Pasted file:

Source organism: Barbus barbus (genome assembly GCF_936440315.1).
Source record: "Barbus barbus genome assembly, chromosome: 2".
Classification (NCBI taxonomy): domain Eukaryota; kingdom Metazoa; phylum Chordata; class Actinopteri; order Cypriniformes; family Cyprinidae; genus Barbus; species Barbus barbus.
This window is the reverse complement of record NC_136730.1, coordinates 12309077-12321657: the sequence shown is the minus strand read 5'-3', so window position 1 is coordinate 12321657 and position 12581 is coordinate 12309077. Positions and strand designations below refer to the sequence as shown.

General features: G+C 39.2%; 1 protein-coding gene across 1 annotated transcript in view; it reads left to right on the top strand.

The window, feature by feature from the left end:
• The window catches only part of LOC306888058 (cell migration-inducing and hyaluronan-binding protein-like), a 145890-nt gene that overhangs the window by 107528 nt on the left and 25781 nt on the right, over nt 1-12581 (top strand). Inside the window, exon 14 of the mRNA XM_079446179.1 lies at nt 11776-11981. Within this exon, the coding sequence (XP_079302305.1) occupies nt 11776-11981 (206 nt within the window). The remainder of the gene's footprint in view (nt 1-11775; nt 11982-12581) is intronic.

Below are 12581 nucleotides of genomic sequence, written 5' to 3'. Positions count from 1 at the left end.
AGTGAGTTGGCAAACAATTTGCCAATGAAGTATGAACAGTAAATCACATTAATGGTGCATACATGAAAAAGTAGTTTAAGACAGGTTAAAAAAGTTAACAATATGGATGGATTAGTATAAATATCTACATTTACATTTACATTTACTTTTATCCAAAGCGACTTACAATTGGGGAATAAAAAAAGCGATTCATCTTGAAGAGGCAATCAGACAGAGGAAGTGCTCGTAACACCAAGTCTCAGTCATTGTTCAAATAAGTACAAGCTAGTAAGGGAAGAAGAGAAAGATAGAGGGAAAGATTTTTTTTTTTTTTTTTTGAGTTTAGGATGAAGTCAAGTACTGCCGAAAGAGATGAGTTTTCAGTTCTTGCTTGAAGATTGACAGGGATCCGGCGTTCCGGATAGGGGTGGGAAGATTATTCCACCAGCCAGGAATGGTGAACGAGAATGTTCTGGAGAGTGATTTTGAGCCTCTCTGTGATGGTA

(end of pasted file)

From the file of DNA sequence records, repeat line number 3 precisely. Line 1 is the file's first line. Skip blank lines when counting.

Classification (NCBI taxonomy): domain Eukaryota; kingdom Metazoa; phylum Chordata; class Actinopteri; order Cypriniformes; family Cyprinidae; genus Barbus; species Barbus barbus.